Saturday, December 21, 2013

Ode to a Fellow Female MacGyver (and to Honey!)

So this post is about another amazing Female MacGyver that lives and walks amongst us. It's also about one of my favorite things in the whole world: Honey.

Let's start by talking about that.

Honey is amazingly delicious and makes a great sweetener for tea, milkshakes, and...okay just about anything. I prefer to use honey to sweeten things over sugar whenever I can. I'm especially fond of trying different types of honeys...especially at farmer's markets.

Honey also brags of several health benefits. It's comprised of several different kinds of sugars (fructose and glucose mostly, but also maltose and sucrose). It also contains antioxidants, which clean up damaging free radicals. Honey is fairly acidic with a pH ranging between 3.2 and 4.5. This helps it to prevent the growth of bacteria (which is one reason it doesn't ever spoil). When mixed into a hot green tea or a hot toddy (honey, lemon juice, and whiskey), this powerful ingredient can do a number on the bacteria that cause sore throats. (I know this from personal experience!!)


These antibiotic properties aren't exclusively internal. In fact, there actually exists MEDICAL GRADE HONEY!!! This grade of honey has been used to treat burns and chronic wound infections. Three years ago, scientists discovered that honey's antibacterial properties derived from more than just its acidity. Apparently, a protein called "defensin-1" helps it to actually kill bacteria by destroying bacterial proteins. There are also many scientific papers describing the effectiveness of treating wounds with Manuka honey (the honey typically used for medical purposes). People have even begun to discover that honey can fight MRSA, prevent radiation-induced dermatitis in breast cancer patients undergoing treatment, and may even be able to reverse bacterial resistance to antibiotics!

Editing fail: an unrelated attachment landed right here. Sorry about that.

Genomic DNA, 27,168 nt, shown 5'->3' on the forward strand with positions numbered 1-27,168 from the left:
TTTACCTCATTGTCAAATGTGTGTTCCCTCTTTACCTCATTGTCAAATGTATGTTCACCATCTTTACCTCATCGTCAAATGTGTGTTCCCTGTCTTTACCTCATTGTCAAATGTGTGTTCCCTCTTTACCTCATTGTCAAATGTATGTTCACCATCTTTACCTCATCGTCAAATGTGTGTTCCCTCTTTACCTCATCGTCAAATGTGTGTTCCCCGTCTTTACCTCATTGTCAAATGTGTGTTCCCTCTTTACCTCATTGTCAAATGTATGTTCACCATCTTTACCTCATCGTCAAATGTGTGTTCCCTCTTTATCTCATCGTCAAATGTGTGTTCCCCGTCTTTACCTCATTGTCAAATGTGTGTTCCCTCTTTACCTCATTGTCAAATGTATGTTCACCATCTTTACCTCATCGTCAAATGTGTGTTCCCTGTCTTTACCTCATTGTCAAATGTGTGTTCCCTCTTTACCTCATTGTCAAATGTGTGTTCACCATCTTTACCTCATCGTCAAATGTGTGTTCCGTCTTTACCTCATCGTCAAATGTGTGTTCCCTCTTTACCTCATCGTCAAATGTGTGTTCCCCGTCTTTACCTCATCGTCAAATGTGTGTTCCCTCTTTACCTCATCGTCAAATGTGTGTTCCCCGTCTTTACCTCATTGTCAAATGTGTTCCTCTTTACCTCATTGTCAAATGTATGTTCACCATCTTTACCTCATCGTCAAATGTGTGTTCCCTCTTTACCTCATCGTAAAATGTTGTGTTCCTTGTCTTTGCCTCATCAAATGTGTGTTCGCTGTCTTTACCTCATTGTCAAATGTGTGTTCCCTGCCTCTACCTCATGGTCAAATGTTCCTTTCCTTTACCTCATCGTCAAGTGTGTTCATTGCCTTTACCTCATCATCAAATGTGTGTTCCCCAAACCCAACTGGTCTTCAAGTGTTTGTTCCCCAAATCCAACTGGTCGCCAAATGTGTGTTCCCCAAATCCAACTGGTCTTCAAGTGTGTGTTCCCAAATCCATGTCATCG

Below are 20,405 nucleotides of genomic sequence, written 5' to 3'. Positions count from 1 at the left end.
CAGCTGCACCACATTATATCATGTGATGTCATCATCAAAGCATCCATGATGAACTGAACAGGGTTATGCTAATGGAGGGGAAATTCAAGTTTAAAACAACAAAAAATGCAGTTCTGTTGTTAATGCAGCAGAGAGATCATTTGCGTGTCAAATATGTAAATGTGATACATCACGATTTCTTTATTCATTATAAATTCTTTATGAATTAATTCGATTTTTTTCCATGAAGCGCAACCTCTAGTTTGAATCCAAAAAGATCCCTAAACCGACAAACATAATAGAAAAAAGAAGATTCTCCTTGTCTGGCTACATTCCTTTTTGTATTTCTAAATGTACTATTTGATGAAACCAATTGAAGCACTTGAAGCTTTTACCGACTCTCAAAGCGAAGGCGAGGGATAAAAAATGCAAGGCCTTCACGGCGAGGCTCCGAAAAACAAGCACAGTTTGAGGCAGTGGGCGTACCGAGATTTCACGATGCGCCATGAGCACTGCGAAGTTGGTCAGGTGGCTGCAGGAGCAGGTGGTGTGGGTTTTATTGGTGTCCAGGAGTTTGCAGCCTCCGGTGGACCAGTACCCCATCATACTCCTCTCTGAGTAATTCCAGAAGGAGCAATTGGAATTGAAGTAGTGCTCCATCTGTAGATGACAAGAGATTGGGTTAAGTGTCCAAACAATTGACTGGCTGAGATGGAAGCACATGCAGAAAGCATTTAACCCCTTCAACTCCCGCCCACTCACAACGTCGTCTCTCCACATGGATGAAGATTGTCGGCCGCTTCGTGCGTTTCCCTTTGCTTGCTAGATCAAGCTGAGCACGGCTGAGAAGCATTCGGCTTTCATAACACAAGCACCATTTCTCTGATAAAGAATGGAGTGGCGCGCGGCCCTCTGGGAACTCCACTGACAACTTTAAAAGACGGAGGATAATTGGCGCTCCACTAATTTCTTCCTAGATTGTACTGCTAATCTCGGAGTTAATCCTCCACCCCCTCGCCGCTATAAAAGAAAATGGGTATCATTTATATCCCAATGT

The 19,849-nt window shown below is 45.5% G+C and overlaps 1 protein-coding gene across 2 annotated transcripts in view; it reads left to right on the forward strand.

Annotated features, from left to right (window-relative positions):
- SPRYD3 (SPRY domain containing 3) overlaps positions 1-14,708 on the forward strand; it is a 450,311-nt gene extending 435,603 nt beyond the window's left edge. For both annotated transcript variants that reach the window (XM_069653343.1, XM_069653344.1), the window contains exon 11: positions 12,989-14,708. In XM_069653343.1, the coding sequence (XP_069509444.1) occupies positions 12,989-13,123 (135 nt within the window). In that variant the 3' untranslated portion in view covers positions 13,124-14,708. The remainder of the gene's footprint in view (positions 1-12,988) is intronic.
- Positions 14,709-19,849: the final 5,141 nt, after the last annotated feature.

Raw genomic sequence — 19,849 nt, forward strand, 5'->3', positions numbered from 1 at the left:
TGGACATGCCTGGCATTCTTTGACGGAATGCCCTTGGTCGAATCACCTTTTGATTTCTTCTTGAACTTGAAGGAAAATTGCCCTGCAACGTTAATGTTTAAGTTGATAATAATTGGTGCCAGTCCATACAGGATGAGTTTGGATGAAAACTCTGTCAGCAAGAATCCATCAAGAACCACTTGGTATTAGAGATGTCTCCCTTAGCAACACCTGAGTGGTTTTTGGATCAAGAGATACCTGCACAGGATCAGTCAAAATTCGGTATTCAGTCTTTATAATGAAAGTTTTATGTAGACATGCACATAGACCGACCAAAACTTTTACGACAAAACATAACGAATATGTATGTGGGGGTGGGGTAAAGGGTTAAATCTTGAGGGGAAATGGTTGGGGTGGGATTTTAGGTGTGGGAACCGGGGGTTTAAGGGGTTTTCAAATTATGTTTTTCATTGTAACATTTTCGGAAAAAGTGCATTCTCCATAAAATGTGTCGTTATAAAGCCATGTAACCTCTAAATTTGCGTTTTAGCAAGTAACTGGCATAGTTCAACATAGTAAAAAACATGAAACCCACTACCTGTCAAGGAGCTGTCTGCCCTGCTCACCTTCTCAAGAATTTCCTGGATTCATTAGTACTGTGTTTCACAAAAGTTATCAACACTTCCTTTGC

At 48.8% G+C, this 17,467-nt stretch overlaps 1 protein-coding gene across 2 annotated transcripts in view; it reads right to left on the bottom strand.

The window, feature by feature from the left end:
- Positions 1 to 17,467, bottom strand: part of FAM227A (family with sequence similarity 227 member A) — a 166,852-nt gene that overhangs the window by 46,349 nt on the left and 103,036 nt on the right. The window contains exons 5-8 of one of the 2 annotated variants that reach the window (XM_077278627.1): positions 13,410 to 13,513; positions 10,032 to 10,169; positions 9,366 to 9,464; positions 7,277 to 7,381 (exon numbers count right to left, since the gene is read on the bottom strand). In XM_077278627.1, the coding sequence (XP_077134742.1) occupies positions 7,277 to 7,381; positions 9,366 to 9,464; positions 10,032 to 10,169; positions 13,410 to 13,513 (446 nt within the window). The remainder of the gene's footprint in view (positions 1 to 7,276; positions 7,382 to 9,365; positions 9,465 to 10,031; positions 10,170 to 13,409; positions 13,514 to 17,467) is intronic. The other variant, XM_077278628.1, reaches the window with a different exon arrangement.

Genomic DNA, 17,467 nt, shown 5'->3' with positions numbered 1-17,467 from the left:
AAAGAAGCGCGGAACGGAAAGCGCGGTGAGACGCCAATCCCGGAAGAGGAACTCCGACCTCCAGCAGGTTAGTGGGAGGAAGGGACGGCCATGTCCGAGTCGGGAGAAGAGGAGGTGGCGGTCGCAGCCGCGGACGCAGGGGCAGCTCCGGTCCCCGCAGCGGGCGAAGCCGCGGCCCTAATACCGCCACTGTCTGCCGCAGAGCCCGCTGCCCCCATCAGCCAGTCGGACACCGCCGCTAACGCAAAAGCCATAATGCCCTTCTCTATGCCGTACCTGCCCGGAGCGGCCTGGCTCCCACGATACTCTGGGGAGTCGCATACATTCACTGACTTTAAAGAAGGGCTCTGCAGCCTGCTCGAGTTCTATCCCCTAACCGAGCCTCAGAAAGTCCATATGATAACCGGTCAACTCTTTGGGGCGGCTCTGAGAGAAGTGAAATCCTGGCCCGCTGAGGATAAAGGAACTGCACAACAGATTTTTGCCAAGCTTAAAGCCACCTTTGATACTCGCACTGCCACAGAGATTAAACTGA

Now as we talk of this honey, let me be very clear about two things. One, keep in mind that research into the pros and cons of honey are on-going and that what we know to be true now may not be true tomorrow. And two, we are talking about natural honey, not artificially honey. An article in Nature revealed that natural honey was three times better at killing bacteria than artificial honey is. This means that you want honey made by bees...not the busy kinds that wear lab coats, but the kind that buzz about collecting pollen and vomiting sweet, delicious, viscous-y goodness that is jam-packed with antiseptic and antibacterial properties.

Going way back, even the Greeks and the Romans praised the healing properties of honey. They claimed it made you live longer...and why shouldn't they? The Egyptians were believing the same thing long before that. Medical recipes containing honey date back 5 millennia. It has been used on the battle fields for thousands of years to treat wounded soldiers knowing it helped to prevent infections even before people understood what caused infections. The history of honey is fascinating and well-worth the read, but I'll spare you the stories for this particular blogpost.